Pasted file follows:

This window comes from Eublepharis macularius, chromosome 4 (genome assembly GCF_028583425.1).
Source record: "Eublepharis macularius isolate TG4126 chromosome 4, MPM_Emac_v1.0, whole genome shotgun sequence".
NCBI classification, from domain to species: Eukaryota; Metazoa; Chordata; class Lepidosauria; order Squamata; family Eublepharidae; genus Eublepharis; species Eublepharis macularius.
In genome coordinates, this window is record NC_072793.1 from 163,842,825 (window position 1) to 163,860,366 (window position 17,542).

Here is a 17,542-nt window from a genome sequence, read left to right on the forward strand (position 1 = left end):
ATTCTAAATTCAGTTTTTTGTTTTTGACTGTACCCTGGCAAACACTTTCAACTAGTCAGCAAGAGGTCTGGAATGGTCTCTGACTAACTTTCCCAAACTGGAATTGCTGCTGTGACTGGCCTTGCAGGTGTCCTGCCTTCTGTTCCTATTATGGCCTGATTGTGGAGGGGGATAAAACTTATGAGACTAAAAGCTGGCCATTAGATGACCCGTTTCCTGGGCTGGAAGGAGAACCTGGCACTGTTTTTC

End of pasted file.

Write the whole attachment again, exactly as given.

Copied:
This window comes from Eublepharis macularius, chromosome 4 (genome assembly GCF_028583425.1).
Source record: "Eublepharis macularius isolate TG4126 chromosome 4, MPM_Emac_v1.0, whole genome shotgun sequence".
NCBI classification, from domain to species: Eukaryota; Metazoa; Chordata; class Lepidosauria; order Squamata; family Eublepharidae; genus Eublepharis; species Eublepharis macularius.
In genome coordinates, this window is record NC_072793.1 from 163,842,825 (window position 1) to 163,860,366 (window position 17,542).

Here is a 17,542-nt window from a genome sequence, read left to right on the forward strand (position 1 = left end):
ATTCTAAATTCAGTTTTTTGTTTTTGACTGTACCCTGGCAAACACTTTCAACTAGTCAGCAAGAGGTCTGGAATGGTCTCTGACTAACTTTCCCAAACTGGAATTGCTGCTGTGACTGGCCTTGCAGGTGTCCTGCCTTCTGTTCCTATTATGGCCTGATTGTGGAGGGGGATAAAACTTATGAGACTAAAAGCTGGCCATTAGATGACCCGTTTCCTGGGCTGGAAGGAGAACCTGGCACTGTTTTTC